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Petition from the citizens of New Jersey praying for Congress to make the act of lynching a crime

TO THE CONGRESS OF THE UNITED STATES

We, the undersigned petitioners, citizens of Massachusetts New Jersey, beg most respectfully to represent to your honorable bodies, the Senate and House of Representatives, the alarming state of the country in respect to the appalling prevalence in the Southern States, of that species of lawlessness known as lynching whereby inhabitants of that section are deprived of life without due process of law by gangs of irresponsible and wickedly deposed persons; that the victims of these barbarous outbreaks and outrages are usually members of the Negro race, and that the crimes imputed to them by their self-constituted executioners, but never proved, and for which they suffer death, have ranged all the way from petty larceny to murder; that Negroes have been hanged and shot in the South by lynching mobs on mere suspicion, or because they have incurred the odium of being politically troublesome to the community in which they resided; that human life is frightfully cheap in the South, and that a Negro's life has absolutely no value whatever there when a Southern mob scents his blood; that the local police power offers him under such circumstances no adequate protection and often times are in actual or virtual connivance with his murderers:

WHEREFORE, your petitioners pray your honorable bodies to make the act of lynching a crime against the United States, to provide for its commission the sternest pains and penalties, and to empower the President of the United States and to make it his duty to intervene whenever and wherever necessary with the armed force of the nation to prevent the commission of this atrocious crime, and to rescue any person or persons from the hands of any mob in any state of the Union, and for the better prevention of lynching your petitioners further pray your honorable bodies for the creation of a Central Detective Bureau at Washington with branch offices in various parts of the section or sections subject to this kind of lawlessness, for the purpose of collecting and transmitting information promptly to the President relative to the intentions and movements of lynching bodies, and that such information may be used in subsequent prosecuting proceedings against such individuals in the Courts of the United States for violation of the law made and provided in that bohalf.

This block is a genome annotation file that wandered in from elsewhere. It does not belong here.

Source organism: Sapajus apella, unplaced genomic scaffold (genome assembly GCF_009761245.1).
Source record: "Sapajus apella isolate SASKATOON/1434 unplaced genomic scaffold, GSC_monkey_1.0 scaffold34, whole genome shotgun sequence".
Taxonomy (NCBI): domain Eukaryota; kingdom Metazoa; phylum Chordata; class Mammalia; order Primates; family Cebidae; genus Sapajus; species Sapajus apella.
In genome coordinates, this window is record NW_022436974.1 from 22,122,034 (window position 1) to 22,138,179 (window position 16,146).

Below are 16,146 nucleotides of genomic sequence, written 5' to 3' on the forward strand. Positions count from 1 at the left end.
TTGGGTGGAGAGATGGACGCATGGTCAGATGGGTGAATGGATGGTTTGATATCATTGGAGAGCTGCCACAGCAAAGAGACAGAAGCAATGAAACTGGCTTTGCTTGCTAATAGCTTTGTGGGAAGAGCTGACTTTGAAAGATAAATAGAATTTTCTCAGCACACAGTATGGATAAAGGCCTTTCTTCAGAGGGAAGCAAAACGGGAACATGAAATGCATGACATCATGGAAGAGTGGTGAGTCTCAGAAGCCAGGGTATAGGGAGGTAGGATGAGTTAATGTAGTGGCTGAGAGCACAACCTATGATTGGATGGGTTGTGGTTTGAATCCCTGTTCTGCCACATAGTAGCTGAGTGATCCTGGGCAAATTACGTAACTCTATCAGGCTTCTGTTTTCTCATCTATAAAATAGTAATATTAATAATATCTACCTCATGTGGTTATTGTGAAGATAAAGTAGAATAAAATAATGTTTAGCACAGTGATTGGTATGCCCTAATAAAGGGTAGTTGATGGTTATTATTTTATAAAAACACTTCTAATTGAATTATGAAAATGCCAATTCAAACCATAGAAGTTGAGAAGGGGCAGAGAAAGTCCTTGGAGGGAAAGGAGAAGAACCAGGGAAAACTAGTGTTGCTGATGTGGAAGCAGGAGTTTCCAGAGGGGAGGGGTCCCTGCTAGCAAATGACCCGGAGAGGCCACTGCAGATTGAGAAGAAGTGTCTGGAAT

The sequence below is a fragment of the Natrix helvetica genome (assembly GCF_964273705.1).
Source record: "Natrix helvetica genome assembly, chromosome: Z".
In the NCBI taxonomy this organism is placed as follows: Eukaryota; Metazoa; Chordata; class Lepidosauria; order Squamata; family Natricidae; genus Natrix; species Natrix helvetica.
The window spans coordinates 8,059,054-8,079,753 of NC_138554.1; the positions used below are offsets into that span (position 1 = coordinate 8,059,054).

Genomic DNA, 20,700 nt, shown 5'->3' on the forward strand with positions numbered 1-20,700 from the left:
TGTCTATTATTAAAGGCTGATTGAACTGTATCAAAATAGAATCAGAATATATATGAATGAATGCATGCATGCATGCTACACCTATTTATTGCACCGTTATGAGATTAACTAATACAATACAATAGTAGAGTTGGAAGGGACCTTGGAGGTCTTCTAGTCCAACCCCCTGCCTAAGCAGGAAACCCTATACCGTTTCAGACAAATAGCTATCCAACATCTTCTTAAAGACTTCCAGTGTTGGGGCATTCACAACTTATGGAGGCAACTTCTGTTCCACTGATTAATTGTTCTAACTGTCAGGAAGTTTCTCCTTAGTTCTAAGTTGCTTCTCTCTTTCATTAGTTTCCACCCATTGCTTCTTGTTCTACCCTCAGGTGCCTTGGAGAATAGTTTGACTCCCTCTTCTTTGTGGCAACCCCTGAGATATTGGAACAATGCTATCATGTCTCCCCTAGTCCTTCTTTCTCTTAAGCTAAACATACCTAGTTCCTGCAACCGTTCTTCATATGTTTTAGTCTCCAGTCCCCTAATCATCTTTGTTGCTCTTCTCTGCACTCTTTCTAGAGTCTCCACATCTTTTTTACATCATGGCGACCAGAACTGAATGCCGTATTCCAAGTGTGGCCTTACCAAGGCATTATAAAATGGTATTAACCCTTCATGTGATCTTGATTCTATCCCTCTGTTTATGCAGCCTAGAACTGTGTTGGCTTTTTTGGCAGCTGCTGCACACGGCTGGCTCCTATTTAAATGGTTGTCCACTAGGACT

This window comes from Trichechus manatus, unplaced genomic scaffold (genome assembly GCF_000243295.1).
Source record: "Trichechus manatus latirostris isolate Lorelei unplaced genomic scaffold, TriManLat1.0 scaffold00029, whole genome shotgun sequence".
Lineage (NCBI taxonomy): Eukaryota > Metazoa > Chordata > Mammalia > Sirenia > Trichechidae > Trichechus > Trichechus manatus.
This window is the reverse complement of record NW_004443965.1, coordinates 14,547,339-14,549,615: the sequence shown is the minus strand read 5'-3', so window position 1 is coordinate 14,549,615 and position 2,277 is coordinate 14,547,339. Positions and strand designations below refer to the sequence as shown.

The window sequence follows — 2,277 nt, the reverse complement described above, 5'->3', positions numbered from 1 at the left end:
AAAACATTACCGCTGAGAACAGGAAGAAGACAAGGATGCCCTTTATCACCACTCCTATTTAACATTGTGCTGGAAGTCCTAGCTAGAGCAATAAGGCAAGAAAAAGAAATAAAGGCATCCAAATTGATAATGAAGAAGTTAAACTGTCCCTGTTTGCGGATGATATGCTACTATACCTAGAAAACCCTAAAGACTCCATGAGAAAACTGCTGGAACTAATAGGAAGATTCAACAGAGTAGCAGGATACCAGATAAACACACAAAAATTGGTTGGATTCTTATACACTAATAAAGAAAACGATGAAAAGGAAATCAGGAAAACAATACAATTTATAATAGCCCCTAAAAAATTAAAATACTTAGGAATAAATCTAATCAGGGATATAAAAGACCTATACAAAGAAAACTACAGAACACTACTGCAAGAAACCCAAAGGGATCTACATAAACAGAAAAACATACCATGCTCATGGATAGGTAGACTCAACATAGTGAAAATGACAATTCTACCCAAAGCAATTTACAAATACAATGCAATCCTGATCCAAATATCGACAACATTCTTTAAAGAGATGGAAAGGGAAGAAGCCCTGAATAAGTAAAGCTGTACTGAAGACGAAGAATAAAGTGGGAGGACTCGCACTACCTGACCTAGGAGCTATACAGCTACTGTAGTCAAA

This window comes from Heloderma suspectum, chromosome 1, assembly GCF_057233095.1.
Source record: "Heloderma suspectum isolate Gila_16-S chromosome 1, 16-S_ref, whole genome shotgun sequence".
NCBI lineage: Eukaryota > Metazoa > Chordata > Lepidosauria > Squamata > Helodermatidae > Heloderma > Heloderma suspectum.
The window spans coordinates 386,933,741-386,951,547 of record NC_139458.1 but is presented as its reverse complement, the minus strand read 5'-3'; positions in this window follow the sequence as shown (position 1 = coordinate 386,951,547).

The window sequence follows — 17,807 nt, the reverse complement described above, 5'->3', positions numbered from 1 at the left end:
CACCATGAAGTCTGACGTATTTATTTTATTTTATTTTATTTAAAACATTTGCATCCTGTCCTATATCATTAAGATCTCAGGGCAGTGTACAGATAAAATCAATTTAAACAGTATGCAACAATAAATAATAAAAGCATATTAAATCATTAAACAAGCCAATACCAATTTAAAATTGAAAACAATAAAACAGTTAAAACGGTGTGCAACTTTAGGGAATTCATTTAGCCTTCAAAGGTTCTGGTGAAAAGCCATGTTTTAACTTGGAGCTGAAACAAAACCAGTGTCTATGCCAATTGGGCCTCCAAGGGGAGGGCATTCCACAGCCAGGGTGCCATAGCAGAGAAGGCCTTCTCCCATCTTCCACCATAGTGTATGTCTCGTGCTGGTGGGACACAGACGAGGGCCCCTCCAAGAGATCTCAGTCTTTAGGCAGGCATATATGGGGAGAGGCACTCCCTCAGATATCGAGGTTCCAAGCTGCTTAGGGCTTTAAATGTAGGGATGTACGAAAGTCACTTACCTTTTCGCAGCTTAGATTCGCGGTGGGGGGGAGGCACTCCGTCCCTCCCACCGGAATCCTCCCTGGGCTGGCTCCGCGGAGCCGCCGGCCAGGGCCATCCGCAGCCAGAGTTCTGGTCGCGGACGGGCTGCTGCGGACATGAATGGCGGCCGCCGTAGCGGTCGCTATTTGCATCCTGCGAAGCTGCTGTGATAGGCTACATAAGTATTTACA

Miss (illegible text) Englewood N. J.

Evelyn (illegible text), Englewood N. J.

Mrs. Carrie (illegible text) Clarke, Englewood N. J.

(illegible text) Clarke Englewood N. J.

Miss Annie Thompson Englewood N. J.

Mr Clarence Jordan Englewood N. J.

Mrs W Thompson Englewood N J

Mr. Robert Baldwin Englewood N J

Miss Minnie Degroot Englewood N. J.

William B. Surette Englewood N. J.

John Baldwin Englewood N. J.

Mrs Susan Degroot Englewood N. J.

Mrs Percy Degroot Englewood N J

Mr Robert White Englewood N. J.

Mrs (illegible text) Hecke Englewood N. J.

Carrie Brown Englewood N. J.

(illegible text) Englewood N. J.

John Costly

George Mason

Lorenzo Coles

Arthur Jackson—Pres. Afro American Council

Robert " Sergt-Arms " " "


This work was published before January 1, 1924 and it is anonymous or pseudonymous due to unknown authorship. It is in the public domain in the United States as well as countries and areas where the copyright terms of anonymous or pseudonymous works are 100 years or less since publication.